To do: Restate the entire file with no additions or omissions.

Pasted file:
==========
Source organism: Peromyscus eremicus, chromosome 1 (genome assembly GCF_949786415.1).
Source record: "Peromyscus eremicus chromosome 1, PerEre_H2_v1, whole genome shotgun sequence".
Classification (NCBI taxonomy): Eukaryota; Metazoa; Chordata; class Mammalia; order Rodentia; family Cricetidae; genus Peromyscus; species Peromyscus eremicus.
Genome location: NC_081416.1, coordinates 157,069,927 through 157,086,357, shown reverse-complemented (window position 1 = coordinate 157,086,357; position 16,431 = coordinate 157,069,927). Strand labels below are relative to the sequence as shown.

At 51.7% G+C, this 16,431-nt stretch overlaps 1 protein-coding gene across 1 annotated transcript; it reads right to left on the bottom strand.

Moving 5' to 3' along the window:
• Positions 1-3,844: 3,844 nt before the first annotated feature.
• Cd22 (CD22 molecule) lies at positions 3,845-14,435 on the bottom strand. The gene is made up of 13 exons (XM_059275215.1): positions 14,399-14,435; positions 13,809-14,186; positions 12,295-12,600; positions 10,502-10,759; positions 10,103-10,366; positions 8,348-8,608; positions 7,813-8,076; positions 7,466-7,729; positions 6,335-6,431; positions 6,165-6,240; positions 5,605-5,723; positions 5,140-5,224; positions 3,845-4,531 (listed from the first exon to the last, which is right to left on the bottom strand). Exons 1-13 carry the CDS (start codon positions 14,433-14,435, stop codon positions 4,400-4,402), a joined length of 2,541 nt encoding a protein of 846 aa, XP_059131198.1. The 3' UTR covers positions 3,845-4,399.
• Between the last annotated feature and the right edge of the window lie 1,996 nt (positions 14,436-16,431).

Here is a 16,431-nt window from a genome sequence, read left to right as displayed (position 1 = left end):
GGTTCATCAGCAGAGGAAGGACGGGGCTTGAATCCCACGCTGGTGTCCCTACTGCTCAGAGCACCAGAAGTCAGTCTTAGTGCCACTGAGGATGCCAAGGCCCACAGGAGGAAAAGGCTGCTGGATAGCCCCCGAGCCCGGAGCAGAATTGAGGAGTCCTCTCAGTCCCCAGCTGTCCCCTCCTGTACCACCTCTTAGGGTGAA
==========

Source organism: Peromyscus eremicus, chromosome 1 (genome assembly GCF_949786415.1).
Source record: "Peromyscus eremicus chromosome 1, PerEre_H2_v1, whole genome shotgun sequence".
Classification (NCBI taxonomy): Eukaryota; Metazoa; Chordata; class Mammalia; order Rodentia; family Cricetidae; genus Peromyscus; species Peromyscus eremicus.
Genome location: NC_081416.1, coordinates 157,069,927 through 157,086,357, shown reverse-complemented (window position 1 = coordinate 157,086,357; position 16,431 = coordinate 157,069,927). Strand labels below are relative to the sequence as shown.

At 51.7% G+C, this 16,431-nt stretch overlaps 1 protein-coding gene across 1 annotated transcript; it reads right to left on the bottom strand.

Moving 5' to 3' along the window:
• Positions 1-3,844: 3,844 nt before the first annotated feature.
• Cd22 (CD22 molecule) lies at positions 3,845-14,435 on the bottom strand. The gene is made up of 13 exons (XM_059275215.1): positions 14,399-14,435; positions 13,809-14,186; positions 12,295-12,600; positions 10,502-10,759; positions 10,103-10,366; positions 8,348-8,608; positions 7,813-8,076; positions 7,466-7,729; positions 6,335-6,431; positions 6,165-6,240; positions 5,605-5,723; positions 5,140-5,224; positions 3,845-4,531 (listed from the first exon to the last, which is right to left on the bottom strand). Exons 1-13 carry the CDS (start codon positions 14,433-14,435, stop codon positions 4,400-4,402), a joined length of 2,541 nt encoding a protein of 846 aa, XP_059131198.1. The 3' UTR covers positions 3,845-4,399.
• Between the last annotated feature and the right edge of the window lie 1,996 nt (positions 14,436-16,431).

Here is a 16,431-nt window from a genome sequence, read left to right as displayed (position 1 = left end):
GGTTCATCAGCAGAGGAAGGACGGGGCTTGAATCCCACGCTGGTGTCCCTACTGCTCAGAGCACCAGAAGTCAGTCTTAGTGCCACTGAGGATGCCAAGGCCCACAGGAGGAAAAGGCTGCTGGATAGCCCCCGAGCCCGGAGCAGAATTGAGGAGTCCTCTCAGTCCCCAGCTGTCCCCTCCTGTACCACCTCTTAGGGTGAA